The North Coast has some of the cleanest air in the state while Lake County rates among the top 10 counties nationwide, according to the American Lung Association's 2012 "State of the Air" report, released Wednesday.
The ratings were similar to those in the association's last report in 2008.
Sonoma, Marin, Mendocino and Lake counties received A-ratings for overall clean air. But there remains room for improvement, said association spokeswoman Jenny Bard.
"While we're very pleased there aren't general (problems), there are still areas we know can be very unhealthy at the neighborhood level," she said. There are a limited number of air monitoring devices, so some neighborhoods could have high levels that aren't reflected in the data, she said.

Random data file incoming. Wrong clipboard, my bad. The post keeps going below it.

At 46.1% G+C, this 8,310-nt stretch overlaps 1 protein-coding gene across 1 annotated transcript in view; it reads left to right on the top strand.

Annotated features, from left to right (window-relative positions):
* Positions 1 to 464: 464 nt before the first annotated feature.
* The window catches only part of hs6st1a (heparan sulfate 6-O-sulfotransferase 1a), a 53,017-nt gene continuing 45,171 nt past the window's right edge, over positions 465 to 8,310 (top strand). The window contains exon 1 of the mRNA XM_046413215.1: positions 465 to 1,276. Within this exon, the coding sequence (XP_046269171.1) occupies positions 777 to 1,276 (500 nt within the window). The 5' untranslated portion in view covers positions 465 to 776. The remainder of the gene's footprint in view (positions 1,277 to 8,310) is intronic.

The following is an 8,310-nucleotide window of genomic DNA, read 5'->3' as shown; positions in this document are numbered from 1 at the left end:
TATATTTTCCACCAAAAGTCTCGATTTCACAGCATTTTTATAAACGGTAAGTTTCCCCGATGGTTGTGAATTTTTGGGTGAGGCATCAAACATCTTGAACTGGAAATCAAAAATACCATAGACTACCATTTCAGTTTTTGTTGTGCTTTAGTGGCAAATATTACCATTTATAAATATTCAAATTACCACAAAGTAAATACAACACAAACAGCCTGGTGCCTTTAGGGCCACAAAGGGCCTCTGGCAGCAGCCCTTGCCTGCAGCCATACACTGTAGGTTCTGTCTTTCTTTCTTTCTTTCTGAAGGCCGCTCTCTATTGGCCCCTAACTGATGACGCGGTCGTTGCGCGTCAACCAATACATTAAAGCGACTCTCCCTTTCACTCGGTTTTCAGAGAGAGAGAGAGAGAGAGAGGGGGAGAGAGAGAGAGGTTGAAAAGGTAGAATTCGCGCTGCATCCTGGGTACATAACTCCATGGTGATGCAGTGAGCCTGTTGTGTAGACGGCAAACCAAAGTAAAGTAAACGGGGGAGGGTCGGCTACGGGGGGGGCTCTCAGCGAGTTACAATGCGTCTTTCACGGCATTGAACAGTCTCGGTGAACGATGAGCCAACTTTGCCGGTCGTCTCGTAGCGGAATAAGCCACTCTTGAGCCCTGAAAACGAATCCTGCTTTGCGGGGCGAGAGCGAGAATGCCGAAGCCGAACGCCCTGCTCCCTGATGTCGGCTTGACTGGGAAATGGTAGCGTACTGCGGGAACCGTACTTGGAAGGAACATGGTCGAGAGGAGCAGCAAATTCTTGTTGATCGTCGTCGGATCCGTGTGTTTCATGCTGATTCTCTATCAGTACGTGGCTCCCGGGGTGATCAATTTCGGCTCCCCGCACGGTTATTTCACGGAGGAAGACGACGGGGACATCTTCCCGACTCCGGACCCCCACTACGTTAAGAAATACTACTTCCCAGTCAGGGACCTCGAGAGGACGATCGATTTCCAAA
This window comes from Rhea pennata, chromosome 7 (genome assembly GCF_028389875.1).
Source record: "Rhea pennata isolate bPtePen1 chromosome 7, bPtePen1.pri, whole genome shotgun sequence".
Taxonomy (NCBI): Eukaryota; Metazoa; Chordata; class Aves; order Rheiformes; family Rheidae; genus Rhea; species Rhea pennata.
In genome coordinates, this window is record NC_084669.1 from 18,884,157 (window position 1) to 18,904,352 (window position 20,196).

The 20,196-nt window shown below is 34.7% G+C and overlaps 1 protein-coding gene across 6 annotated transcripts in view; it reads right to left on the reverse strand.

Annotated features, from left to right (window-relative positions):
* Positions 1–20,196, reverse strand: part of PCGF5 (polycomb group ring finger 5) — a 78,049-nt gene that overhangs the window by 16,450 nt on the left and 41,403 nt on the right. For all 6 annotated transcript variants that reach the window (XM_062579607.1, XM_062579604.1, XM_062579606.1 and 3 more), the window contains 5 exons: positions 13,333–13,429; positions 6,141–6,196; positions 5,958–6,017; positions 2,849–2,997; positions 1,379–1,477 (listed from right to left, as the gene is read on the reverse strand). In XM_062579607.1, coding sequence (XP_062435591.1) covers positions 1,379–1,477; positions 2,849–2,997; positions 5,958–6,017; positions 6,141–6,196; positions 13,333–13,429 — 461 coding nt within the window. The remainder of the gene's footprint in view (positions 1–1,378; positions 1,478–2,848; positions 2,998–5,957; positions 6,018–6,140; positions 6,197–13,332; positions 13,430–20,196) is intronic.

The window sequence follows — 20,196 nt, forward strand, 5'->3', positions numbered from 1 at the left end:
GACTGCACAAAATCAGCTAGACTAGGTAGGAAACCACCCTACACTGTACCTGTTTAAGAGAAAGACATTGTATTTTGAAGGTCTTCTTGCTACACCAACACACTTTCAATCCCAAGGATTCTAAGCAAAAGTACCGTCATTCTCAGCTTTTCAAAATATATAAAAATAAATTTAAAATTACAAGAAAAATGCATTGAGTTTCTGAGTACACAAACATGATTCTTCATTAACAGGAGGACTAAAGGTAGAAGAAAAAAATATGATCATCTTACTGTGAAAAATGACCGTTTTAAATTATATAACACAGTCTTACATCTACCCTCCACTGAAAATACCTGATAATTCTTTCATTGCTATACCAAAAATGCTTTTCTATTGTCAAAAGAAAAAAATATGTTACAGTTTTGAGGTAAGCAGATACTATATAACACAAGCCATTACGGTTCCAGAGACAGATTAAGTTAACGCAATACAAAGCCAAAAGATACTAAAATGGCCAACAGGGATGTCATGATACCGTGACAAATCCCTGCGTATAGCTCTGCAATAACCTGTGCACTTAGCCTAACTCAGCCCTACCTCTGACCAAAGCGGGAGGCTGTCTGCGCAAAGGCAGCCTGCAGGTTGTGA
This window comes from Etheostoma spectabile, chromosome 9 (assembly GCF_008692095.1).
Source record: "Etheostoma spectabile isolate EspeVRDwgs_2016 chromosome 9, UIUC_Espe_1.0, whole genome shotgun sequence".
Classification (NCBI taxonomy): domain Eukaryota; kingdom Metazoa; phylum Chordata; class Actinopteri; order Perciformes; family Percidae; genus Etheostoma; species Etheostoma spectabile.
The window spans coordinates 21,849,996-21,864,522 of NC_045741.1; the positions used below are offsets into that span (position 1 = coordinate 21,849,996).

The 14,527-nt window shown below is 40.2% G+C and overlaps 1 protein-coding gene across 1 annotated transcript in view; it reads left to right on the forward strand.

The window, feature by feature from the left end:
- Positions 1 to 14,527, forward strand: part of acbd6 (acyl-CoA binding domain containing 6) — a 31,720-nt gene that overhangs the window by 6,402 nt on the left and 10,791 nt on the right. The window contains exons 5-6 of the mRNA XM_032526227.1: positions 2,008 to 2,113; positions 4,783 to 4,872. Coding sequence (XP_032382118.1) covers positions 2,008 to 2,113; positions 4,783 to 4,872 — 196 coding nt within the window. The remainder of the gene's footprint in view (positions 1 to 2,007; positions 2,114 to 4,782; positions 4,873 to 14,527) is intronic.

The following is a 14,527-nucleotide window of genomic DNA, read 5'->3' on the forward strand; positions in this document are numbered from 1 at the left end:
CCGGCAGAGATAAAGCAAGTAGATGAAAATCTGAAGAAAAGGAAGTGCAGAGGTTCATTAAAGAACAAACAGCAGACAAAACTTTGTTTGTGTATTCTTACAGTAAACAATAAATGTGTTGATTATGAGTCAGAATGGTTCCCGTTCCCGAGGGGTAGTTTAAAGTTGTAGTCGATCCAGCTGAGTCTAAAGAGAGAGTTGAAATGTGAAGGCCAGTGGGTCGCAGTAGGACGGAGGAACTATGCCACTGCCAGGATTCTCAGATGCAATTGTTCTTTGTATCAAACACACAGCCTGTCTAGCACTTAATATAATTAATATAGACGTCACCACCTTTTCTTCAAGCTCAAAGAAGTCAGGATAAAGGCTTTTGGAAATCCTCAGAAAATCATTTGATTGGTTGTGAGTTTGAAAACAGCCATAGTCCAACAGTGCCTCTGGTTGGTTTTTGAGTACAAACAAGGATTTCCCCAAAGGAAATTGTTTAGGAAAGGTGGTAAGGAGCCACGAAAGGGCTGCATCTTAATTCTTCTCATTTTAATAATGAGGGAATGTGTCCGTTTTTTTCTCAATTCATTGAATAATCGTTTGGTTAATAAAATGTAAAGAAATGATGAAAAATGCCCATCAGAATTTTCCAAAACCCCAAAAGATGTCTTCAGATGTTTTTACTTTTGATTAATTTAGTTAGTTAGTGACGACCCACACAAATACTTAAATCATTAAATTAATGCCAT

"There can be very high levels of pollution just from one person burning" wood in a stove or fireplace, she said.
The study examined ozone and particulate matter. Ozone, or smog, is created when emissions react with sunlight and heat. Particulates come from combustion sources, including vehicles, power plants and burning of wood, Bard said.
Wood burning is the primary cause of particulate pollution in the Bay Area, she said.
Lake County was the only California county rated among the top 10 cleanest in the nation when it comes to annual air particulate measurements, Bard said. "It tied with Maui" for 8th place, she said.
The most particulate-free air in the country was measured in Santa Fe.
While Lake County rated well for particulate measurements on an annual basis, its short term, 24-hour particulate measurements failed to make the grade. That's because the study included the summer of 2008, when wildfires raged in area forests, Bard said.